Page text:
Lag in Real Life: An Oculus Rift Experiment and Addressing Latency in Virtual Reality

An interesting aspect of the Oculus that not many have considered.

Oculus Rift (despite the Facebook drama) is still hyped by some as the future of virtual reality. In the video shown above, the Oculus is hooked up to a Raspberry Pi (an awesome little pocket-size PC) and a webcam to create an interesting, but terrifyingly devastating dilemma--lag.

Here, we see it happening in real life situations: your aerobics class, making food, playing ping-pong, bowling. The most basic tasks suddenly become insanely complicated. Walking is almost impossible (as you can see when the guy runs straight into a cabinet).

The video itself is an advertisement for fiber from, but it brings up some interesting questions--what happens when users playing online games with Oculus experience lag? The issue is one of Oculus's biggest problems given that latency during a gaming experience will completely ruin a virtual reality.

Hopefully the answer is that hilarious things occur. However, I think a more truthful answer would be frustration. For some insight into problems and solutions offered by John Carmack, head over to this Oculus Rift blog.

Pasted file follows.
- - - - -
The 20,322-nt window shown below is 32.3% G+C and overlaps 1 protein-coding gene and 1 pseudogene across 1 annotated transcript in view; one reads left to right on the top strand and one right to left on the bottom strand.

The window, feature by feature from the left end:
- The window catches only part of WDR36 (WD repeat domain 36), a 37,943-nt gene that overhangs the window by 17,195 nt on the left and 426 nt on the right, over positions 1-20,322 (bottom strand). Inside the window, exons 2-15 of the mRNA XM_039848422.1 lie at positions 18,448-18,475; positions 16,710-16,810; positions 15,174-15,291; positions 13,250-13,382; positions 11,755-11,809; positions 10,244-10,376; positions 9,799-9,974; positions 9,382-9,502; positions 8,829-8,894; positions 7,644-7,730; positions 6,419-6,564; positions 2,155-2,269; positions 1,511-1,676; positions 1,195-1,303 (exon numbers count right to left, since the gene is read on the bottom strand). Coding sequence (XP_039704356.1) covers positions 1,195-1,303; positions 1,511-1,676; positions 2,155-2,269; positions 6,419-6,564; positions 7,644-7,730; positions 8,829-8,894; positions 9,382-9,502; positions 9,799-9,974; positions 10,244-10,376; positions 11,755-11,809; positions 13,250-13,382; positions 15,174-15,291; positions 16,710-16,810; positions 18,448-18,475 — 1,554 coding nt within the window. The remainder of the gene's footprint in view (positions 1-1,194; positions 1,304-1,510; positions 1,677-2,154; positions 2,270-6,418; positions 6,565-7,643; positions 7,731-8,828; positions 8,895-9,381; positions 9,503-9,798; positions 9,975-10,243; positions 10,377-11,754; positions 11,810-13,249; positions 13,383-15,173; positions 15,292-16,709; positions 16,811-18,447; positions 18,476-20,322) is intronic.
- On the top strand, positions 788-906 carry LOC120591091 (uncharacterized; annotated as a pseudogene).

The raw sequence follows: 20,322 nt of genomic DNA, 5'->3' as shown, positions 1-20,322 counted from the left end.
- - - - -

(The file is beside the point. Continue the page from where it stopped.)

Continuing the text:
So what do you think? Latency is a huge problem among online games in general--how would you feel if your Oculus Rift experience was interrupted by lag?

Former Staff Editor

whale biologist.

Published Apr. 28th 2014
  • Stephen F. Johnston
    Featured Contributor
    I want one so we can test it on Brian!
  • [[Deleted]]
    I think it brings home how far we've advanced tech wise in the last decade, but also how much room their is for improvement.

    I remember the horrid lag playing FFXI and PSO, on yes, dial-up (anyone else remember when that was the norm?). Random connection drops when the phone rang. Took about 20 seconds to load up your online banking site, video was rare, pictures were super compressed, ect ect.

    Now I can stream audio via my cellphone, using an app like sound cloud wireless anywhere in range of a 3G or LTE tower seamlessly, then broadcast it to my car speakers via bluetooth, using only voice commands to boot.

    However I think it will be a little while yet before we think of wireless virtual environments or ping-less/lagless (or close enough) game play.
  • Ananchel27
    I think, lag will never disappear from video game existence...

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